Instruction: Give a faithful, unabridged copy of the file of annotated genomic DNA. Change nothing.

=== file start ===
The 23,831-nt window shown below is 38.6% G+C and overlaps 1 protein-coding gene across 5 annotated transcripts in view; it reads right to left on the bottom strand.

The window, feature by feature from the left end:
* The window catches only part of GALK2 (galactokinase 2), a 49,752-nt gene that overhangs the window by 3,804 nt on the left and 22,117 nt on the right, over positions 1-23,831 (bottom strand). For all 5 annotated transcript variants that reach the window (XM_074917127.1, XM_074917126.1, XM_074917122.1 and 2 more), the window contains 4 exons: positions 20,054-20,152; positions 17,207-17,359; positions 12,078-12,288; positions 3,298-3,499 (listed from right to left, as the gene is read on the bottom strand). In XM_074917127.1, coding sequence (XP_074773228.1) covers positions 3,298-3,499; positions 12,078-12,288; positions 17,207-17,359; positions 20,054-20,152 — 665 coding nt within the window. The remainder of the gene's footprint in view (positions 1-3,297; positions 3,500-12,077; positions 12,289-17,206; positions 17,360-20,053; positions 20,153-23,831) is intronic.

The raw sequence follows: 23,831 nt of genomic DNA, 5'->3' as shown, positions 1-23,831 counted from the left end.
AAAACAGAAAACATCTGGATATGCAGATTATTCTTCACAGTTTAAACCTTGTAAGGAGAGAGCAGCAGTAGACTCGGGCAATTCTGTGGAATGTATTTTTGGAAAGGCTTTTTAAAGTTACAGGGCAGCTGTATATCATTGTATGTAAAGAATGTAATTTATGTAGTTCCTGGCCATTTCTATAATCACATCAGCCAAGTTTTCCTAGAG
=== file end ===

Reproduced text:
The 23,831-nt window shown below is 38.6% G+C and overlaps 1 protein-coding gene across 5 annotated transcripts in view; it reads right to left on the bottom strand.

The window, feature by feature from the left end:
* The window catches only part of GALK2 (galactokinase 2), a 49,752-nt gene that overhangs the window by 3,804 nt on the left and 22,117 nt on the right, over positions 1-23,831 (bottom strand). For all 5 annotated transcript variants that reach the window (XM_074917127.1, XM_074917126.1, XM_074917122.1 and 2 more), the window contains 4 exons: positions 20,054-20,152; positions 17,207-17,359; positions 12,078-12,288; positions 3,298-3,499 (listed from right to left, as the gene is read on the bottom strand). In XM_074917127.1, coding sequence (XP_074773228.1) covers positions 3,298-3,499; positions 12,078-12,288; positions 17,207-17,359; positions 20,054-20,152 — 665 coding nt within the window. The remainder of the gene's footprint in view (positions 1-3,297; positions 3,500-12,077; positions 12,289-17,206; positions 17,360-20,053; positions 20,153-23,831) is intronic.

The raw sequence follows: 23,831 nt of genomic DNA, 5'->3' as shown, positions 1-23,831 counted from the left end.
AAAACAGAAAACATCTGGATATGCAGATTATTCTTCACAGTTTAAACCTTGTAAGGAGAGAGCAGCAGTAGACTCGGGCAATTCTGTGGAATGTATTTTTGGAAAGGCTTTTTAAAGTTACAGGGCAGCTGTATATCATTGTATGTAAAGAATGTAATTTATGTAGTTCCTGGCCATTTCTATAATCACATCAGCCAAGTTTTCCTAGAG